Tool for finding information, especially on the Internet or World Wide Web. Search engines are essentially massive databases that cover wide swaths of the Internet. Most consist of three parts: at least one program, called a spider, crawler, or bot, which crawls through the Internet gathering information; a database, which stores the gathered information; and a search tool, with which users search through the database by typing in keywords describing the information desired (usually at a Web site dedicated to the search engine). Increasingly, metasearch engines, which search a subset (usually 10 or so) of the huge number of search engines and then compile and index the results, are being used.
I felt like the moderator was a complete tool. Even if Carr sometimes made points I didn't agree with, I still felt myself siding with him just because of the unnecessarily combative nature of Google's "open-minded" Director of Research. Jeez.
I think there is something to what Carr is arguing here; at least, I've found the internet a pretty massive distraction, and that I can't engage deeply when reading online.
What I really wanted to comment, though, was how strikingly bad and almost embittered the interviewer/moderator seems. Notice how:literally every question is used to take a shot at Carr's thesis, more often than not very cheap shots (e.g., anecdotal examples-- pointing out that Carr was still able to write a book notwithstanding distractions, the he himself wrote a much longer book, that his friend's kid wrote a paper on Haiti, that he spent all this time looking up a footnote when it could have been hyperlinked etc.) Not one question where Carr is asked to simply expand on his position rather than fend off a cheap shot. Even when Carr successfully parries one of these cheap objections, the moderator kind of hums and haws, saying, 'well...I'm not convinced'. Embarrassing.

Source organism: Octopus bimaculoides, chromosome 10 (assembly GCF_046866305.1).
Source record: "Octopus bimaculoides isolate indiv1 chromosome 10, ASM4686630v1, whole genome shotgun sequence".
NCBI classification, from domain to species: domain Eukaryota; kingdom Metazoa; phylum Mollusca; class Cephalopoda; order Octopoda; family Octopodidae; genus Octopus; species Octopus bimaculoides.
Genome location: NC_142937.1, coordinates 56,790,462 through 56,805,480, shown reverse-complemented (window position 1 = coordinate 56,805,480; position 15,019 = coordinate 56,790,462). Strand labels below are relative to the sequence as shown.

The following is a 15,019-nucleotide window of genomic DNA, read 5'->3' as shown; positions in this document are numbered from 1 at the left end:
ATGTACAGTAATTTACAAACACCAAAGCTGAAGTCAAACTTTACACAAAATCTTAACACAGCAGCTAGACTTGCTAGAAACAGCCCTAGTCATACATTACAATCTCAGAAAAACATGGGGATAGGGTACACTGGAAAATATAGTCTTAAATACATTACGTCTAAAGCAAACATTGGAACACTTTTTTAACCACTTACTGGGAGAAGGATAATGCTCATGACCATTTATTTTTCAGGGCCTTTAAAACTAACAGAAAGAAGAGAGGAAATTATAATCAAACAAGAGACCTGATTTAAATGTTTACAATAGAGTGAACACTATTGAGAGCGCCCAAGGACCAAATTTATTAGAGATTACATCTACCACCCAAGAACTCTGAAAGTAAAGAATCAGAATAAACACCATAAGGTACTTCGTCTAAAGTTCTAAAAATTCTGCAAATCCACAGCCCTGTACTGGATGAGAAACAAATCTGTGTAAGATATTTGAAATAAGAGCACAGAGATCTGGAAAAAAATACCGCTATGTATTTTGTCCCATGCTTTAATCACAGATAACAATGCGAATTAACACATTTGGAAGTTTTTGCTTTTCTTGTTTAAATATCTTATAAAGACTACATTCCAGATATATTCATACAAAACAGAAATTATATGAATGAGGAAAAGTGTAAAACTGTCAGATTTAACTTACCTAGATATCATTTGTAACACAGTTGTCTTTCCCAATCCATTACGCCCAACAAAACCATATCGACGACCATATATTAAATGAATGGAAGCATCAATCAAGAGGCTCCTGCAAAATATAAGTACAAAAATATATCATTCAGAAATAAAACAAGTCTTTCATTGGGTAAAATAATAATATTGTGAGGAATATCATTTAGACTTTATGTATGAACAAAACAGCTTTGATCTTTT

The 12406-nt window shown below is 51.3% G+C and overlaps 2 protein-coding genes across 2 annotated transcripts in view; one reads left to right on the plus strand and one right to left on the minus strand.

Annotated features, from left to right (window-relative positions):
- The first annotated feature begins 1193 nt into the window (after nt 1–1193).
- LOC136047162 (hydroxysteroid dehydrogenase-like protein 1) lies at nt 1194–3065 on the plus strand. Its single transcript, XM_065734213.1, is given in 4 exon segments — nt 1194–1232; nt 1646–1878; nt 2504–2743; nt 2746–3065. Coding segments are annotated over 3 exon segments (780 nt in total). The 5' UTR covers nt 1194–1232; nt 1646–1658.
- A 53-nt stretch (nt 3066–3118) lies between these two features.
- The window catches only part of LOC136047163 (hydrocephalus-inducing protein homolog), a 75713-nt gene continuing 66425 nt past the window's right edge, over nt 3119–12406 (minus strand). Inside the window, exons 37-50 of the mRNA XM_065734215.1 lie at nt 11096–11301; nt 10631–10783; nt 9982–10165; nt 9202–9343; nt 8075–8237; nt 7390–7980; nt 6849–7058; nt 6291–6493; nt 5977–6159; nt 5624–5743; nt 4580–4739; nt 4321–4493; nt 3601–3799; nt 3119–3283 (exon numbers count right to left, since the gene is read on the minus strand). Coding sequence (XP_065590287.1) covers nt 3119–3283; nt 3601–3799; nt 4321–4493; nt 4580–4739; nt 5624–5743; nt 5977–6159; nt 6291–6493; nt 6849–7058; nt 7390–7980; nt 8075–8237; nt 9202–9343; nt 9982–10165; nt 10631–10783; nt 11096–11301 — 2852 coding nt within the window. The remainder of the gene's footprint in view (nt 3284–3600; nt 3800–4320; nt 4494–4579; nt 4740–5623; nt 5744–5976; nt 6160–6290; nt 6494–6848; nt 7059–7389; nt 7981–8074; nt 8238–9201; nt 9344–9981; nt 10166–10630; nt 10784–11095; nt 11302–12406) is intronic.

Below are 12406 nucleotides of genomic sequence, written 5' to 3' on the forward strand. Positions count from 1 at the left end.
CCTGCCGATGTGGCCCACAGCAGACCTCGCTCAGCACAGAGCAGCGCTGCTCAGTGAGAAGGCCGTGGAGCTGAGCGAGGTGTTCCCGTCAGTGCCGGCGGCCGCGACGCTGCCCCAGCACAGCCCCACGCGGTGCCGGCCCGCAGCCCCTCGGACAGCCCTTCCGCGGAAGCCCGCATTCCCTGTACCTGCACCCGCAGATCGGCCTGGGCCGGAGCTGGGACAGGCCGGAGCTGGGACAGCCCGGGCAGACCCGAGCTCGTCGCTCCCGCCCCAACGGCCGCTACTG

I think what Mr Carr has been saying is completely valid. I doubt everyone actually understood what Mr Carr is suggesting. It is not that there is useful information online, but that this useful information is littered with distractions that reduce the mind's ability for deep thought. And that over time and as a society we risk significant neurological effects, albeit it to those who persist upon such mediums.
The art of deep thought is different to just knowing some topic area, rather it is the ability to comprehend a subject with the highest of knowledge. The internet as it stands now overall, encourages people to move to another subject area, or to not allow the cognition to focus on a single subject enough to grasp its concept in its entirety.
I think Mr Carr needs to revisit his thesis on certain area though, such as how technology is being used tactfully by users, such as professors and students - whose intentions are to maximise knowledge and understanding. I know from personal experience that when studying for an exam, I would use the internet to give me a basic understanding of certain topics, but rely mostly on books and journals and my desk (secluded from the world) for the bulk of my studies.